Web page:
• Provide an evidence-based review of educational participation of children with disabilities.
  • Establish a case for focusing on learning achievements for students with disabilities.
  • Take stock of current mechanisms of measurement of learning outcomes and review their inclusivity.
  • Explore evidence of practice and systems which promote disability-inclusive learning for all. 

Four case studies are provided - from Pakistan, South Africa, Canada and UK.

Guidelines on best practice for persons living with deafblindness

ZWANENBURG, Aline
TESNI, Sian
June 2019

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These guidelines were developed to advance understanding of the needs and challenges of persons living with deafblindness and to promote their inclusion in society. The target audience are members of the CBM Federation with particular interest to, among others staff at Regional and Country Offices, Member Associations, co-workers, partners (including governments, education agencies, public and private service providers, and professionals), as well as persons living with deafblindness and their families.

 

Part One gives an overview of the impact deafblindness can have on an individual’s development and learning. It emphasises the need for a continuum of services and programmes, including early detection, referral, educational input, and family support.

 

Part Two outlines components of education and rehabilitation programmes. It provides guidelines on communication, holistic assessment procedures, assistive devices, advocacy and self-determination, transition planning, and discusses the importance of on-going regular access to health and therapeutic services.

 

Part Three considers how to improve and expand existing services through the provision of on-going personnel capacity building, and through networking with key stakeholders, to consider intersecting issues and service expansion. Each section includes an overview of the topic explored, some case studies and considerations for service implementation.

Progress on drinking water, sanitation and hygiene 2000–2017 - Special focus on inequalities

United Nations Children’s Fund (UNICEF)
World Health Organization (WHO)
June 2019

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The WHO/UNICEF Joint Monitoring Programme for Water Supply, Sanitation and Hygiene presents updated national, regional and global estimates for water, sanitation and hygiene (WASH) in households in its 2019 update report, Progress on Household Drinking Water, Sanitation and Hygiene 2000–2017: Special focus on inequalities. The report shows that in 2017:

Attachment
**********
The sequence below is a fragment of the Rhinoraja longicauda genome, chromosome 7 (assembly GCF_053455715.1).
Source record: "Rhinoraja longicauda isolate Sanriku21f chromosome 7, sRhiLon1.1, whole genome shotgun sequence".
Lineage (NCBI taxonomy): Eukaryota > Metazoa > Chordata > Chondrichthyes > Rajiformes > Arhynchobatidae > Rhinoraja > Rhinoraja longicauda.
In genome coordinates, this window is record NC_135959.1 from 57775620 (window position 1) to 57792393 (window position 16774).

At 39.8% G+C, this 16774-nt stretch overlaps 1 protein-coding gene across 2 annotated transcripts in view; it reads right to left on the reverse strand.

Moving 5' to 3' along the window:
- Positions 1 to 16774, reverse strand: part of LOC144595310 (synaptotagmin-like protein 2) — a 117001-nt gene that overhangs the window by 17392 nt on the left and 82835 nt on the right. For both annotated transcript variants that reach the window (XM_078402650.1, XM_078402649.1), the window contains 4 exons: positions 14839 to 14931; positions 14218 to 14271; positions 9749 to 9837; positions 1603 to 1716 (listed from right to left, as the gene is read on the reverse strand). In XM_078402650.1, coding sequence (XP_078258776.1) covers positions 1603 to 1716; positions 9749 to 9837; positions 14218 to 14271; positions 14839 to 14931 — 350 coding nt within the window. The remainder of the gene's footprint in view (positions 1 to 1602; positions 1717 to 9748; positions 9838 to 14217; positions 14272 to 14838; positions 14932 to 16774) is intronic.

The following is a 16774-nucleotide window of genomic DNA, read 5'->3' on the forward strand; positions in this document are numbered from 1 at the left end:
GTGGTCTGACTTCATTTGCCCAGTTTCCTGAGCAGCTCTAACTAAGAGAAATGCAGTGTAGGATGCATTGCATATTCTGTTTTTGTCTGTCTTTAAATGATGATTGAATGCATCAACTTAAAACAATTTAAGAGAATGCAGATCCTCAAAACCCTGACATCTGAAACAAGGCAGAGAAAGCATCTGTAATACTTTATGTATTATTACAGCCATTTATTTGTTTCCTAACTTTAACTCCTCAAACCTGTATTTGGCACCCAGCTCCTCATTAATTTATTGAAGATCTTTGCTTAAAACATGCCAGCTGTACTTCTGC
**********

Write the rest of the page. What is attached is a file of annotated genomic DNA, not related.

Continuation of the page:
The population using safely managed drinking water services increased from 61 per cent to 71 per cent
The population using safely managed sanitation services increased from 28 per cent to 45 per cent
60 per cent of the global population had basic handwashing facilities with soap and water at home

The report also focuses on inequalities between and within countries and reveals populations most at risk of being left-behind.

Disability, CBR & Inclusive Development, Volume 30, No.2, 2019 (Summer 2019)

June 2019

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Research articles are:

 

  • Stereotypes about Adults with Learning Disabilities: Are Professionals a Cut Above the Rest?
     
  • Perceptions of Primary Caregivers about Causes and Risk Factors of Cerebral Palsy in Ashanti Region, Ghana
     
  • Changes in Social Participation of Persons Affected by Leprosy, Before and After Multidrug Therapy, in an Endemic State in Eastern India
     
  • Users’ Satisfaction with Assistive Devices in Afghanistan
     
  • Perceived Benefits and Barriers to Exercise among Physically Active and Non-Active Elderly People

 

Brief reports are:

  • The GRID Network: A Community of Practice for Disability Inclusive Development
     
  • A Preliminary Report of the Audiological Profile of Hearing Impaired Pupils in Inclusive Schools in Lagos State, Nigeria

 

An experiential report is given:

  • MAANASI - A Sustained, Innovative, Integrated Mental Healthcare Model in South India

 

NOTHING ABOUT US WITHOUT US! Cooperation with organisations of persons with disabilities in community programmes A learning guide

LIGHT FOR THE WORLD
June 2019

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Good practices of DPO (Organisations of Persons with Disabilities) involvement in Light for the World programmes are analysed and successful ways of supporting DPO empowerment are reported. The paper is based on interviews and focus group discussions with organisations of persons with disabilities (DPOs), other project partners and Light for the World programme colleagues in Bolivia, Ethiopia, Mozambique, Northeast India and South Sudan

Health economic evaluation in orthotics and prosthetics: a systematic review protocol

CLARKE, Leigh
DILLON, Michael
SHIEL, Alan
June 2019

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The aim of this systematic review is to critically appraise the existing orthotic/prosthetic health economic evaluation literature and therefore determine evidence gaps, critical method design issues and the extent to which the literature informs orthotic/prosthetic policy and investment decisions

 

Systematic Reviews volume 8, Article number: 152 (2019)

doi:10.1186/s13643-019-1066-9